21. ♕xd3 The most resilient move.
21. ♖f7 is beyond the scope of a human being. It doesn't necessarily save White, either: 21... ♕e3+ 22. ♔h1 ♕xg3 23. ♖xc7 ♘f2+ 24. ♔g1 ♘xh3+ 25. ♔h1 ♕xc7 26. gxh3 ♗e6 and Black keeps a pleasant edge after finally picking up the stranded knight and restoring material equality.
22... ♔xh8 was perfectly fine as well.
24. e5+ ♔xh8 Let's take a quick breather and count. The material balance is magically equal, for the first time since move 15, but Black is better. The main factor is his safer king. Carlsen tries to get counterchances by throwing his passed e-pawn into the ring.
28. ♕e5 ♖d5 29. ♕b8+ ♔h7 It should be pointed out that Carlsen has played a great game ever since move 15. He has been resilient and constantly found the best ways to complicate matters. His downfall in this game was his opening play, with Bg3 and h3 the main culprits.
Former World Champion Veselin Topalov had a simple view on the "biggest contender" matter:
Number One losing to Number Two, it's not really a big surprise. To become World Champion, you just have to win the World Championship match.
Of course, one can speculate if Carlsen is distracted by the question of whether he actually wants to participate in the next World Championship match.
However, Carlsen himself pointed out his play in the first two rounds was good and that we should not draw too many conclusions yet.
The Bulgarian had reasons to be happy today as well, winning his first game after starting with two losses.
We certainly have reason to be happy, as we have none other than Super-GM Peter Svidler taking us through the action:
1. e4 e5 2. ♘f3 ♘c6 3. ♗b5 a6 4. ♗a4 ♘f6 5. 0-0 b5 6. ♗b3 ♗c5 This line used to be very popular in the late 90s, and is now enjoying a bit of a revival. Hikaru has had some experience with it with both colours, in fact - playing a very curious game with White against Rustam Kasimdzhanov in Tromsø. After 20 moves in that game, Hikaru was down to about 20 minutes, while RK was actually up from his initial allotment of 90'+30''. Hikaru still won, though, quite convincingly in fact.
16... c5 almost exclusively here, and after the pretty much forced 17. ♗g5 h6 18. ♗h4 the current consensus, insofar as I've been able to determine from my last-century notes and the DB, is that Black is fine after
b2) 22. ♗f1
c) 18... cxd4!N 19. ♘bd2 (19. ♕d3 b3 20. ♗xb3 ♘xb3 21. ♕xb3 g5 22. ♘xg5 hxg5 23. ♗xg5 d3 24. ♘d2 ♗xf2+ 25. ♔xf2 ♘xe4+ 26. ♖xe4 ♗xe4 27. ♗xd8 ♖xb3 28. ♘xb3 ♖xd8 29. ♘d2 f5 30. b4 ♖c8 Navara-Shirov, Carlsbad 2007) 19... ♖e8 20. ♖a4 (20. ♕e2 ♘c6=/+ )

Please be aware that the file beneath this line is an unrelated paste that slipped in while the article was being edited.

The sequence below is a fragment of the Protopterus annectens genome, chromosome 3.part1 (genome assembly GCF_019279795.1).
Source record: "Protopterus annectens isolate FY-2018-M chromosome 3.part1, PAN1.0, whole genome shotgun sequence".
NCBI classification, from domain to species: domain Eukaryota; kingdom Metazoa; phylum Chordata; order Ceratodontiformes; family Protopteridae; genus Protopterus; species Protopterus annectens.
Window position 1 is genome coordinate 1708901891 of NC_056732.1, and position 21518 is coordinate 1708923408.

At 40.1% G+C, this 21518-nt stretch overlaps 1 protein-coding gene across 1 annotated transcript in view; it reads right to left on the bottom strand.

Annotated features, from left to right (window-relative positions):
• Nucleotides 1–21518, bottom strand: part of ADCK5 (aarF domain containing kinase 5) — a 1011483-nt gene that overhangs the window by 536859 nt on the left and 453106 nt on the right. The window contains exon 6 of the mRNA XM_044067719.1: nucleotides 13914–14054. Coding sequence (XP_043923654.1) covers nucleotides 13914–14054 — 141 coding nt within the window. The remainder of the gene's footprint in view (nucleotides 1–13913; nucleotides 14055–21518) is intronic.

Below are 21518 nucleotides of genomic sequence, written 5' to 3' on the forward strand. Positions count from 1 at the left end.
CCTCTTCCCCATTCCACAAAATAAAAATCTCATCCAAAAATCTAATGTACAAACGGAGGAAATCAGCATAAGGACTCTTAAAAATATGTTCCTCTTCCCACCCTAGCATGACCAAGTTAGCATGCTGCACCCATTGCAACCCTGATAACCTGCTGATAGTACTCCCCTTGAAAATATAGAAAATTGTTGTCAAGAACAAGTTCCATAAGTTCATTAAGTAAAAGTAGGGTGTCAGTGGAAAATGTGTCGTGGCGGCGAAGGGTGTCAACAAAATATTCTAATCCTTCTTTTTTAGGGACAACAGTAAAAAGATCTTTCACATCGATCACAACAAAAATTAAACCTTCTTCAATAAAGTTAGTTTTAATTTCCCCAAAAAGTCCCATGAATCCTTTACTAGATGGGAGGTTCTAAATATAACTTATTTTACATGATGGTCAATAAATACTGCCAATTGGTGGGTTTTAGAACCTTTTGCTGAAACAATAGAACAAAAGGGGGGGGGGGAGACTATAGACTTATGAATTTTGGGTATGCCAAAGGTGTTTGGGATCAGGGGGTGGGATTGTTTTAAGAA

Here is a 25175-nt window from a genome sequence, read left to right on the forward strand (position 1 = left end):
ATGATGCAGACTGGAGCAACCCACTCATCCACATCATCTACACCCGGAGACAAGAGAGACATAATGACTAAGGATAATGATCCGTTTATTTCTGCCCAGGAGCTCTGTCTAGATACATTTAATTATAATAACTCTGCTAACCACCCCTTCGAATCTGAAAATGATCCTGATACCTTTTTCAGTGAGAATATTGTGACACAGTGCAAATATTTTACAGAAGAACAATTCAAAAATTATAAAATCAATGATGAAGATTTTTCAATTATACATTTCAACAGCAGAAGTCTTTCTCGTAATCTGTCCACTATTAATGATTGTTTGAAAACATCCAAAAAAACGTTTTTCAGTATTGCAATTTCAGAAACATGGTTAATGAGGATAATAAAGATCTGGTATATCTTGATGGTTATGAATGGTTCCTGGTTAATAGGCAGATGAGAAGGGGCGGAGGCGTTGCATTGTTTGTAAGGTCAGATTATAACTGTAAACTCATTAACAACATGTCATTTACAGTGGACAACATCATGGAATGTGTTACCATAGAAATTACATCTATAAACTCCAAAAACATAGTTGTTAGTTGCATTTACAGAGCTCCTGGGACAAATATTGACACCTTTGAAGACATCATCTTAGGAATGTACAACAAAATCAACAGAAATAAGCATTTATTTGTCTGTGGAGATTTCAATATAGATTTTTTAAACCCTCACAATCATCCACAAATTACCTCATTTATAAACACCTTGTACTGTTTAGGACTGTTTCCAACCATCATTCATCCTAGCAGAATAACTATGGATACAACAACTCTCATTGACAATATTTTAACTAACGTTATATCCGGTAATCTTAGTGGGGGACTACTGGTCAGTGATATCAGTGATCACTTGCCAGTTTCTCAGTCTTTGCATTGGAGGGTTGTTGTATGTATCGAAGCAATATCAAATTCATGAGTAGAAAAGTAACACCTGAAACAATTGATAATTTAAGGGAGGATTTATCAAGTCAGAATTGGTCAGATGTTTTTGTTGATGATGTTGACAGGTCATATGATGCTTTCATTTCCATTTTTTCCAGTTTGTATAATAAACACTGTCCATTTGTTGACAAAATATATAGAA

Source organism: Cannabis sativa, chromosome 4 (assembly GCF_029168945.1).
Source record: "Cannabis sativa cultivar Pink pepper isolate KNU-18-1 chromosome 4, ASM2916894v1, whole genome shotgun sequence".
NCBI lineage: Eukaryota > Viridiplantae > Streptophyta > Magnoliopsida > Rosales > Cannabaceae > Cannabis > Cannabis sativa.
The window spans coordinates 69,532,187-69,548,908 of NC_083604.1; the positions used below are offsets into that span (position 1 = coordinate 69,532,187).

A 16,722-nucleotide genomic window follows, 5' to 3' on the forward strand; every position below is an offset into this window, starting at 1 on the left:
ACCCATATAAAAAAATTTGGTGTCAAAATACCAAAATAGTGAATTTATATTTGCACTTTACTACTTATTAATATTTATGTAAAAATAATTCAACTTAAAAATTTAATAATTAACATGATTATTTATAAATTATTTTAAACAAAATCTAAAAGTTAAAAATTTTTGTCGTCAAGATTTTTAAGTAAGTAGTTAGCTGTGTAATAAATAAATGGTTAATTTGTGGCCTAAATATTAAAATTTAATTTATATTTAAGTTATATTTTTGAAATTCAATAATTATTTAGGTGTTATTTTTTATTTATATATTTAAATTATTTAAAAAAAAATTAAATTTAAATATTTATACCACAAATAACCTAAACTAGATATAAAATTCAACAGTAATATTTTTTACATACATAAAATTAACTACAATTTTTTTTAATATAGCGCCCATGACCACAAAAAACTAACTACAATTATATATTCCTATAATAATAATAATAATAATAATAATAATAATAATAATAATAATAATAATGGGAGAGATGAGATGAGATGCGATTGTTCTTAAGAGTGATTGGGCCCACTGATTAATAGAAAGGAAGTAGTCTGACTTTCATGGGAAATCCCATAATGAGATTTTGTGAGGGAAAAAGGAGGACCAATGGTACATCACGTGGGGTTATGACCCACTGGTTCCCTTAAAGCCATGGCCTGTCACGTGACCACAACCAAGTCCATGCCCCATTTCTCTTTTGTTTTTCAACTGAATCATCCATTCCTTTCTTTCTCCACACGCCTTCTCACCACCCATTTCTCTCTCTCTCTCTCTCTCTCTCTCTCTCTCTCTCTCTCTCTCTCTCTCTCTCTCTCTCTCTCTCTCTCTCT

c2) 20... ♗c6 Anand-Shirov, Wijk aan Zee 1998
18... ♕d7 Black's idea becomes clearer: he did not get an immediate break in the center, but the fact the bishop is still stuck on c1 is a huge concern for White. In fact, it is very difficult to come up with a decent plan - in order to play Nf1, White needs to protect the e4-pawn first, and he has no pieces to do that with. Which leaves d4-d5 at some point - a very sad choice, since it opens up the monster on b6, and also gives Black a target for the c6-break.
19. e5⁈ A natural reaction - White is trying to break out of his cage - but also a hugely committal move. I am a bit surprised Veselin took only 7 minutes for this decision, but if the timings on the website are correct (I must admit I didn't watch this round live - way too late for me at my advanced age) he had already spent 40+ minutes by this point, so perhaps he did not feel like falling even further behind Hikaru on the clock. However, White's choice in the stem game, uninspiring as it may be, is probably more prudent.
19... dxe5 20. dxe5 ♘h5 Knight on the rim, I hear you cry... Two of them, even! But in this particular case, the fact that Black's bishops dissect the board completely is far more important. Playing calmly is no longer an option for White:
21... g6? But this is mystifying. Hikaru, one of the best tacticians in the business, decides not to bother with a rather obvious shot, and instead opts for a move which makes White's life much, much easier. After
a1) 24. ♗e4 ♖xg5 25. ♗xb7 ♘xb7 26. ♕xb3 ♘f4 (26... ♕d8 immediately is also quite good) 27. ♕xb7 (27. ♔f1 fails to a calm 27... ♕d8! , and Black is ready to pounce) 27... ♖xg2+ 28. ♕xg2 ♘xg2 29. ♘f3 ♖xb2+! 30. ♔g1 ♕d1+ 31. ♖e1 ♕d8 32. ♗xb2 ♘xe1 33. ♖xe1 f6 , and although it will take some technique, I believe Black is favourite to win this endgame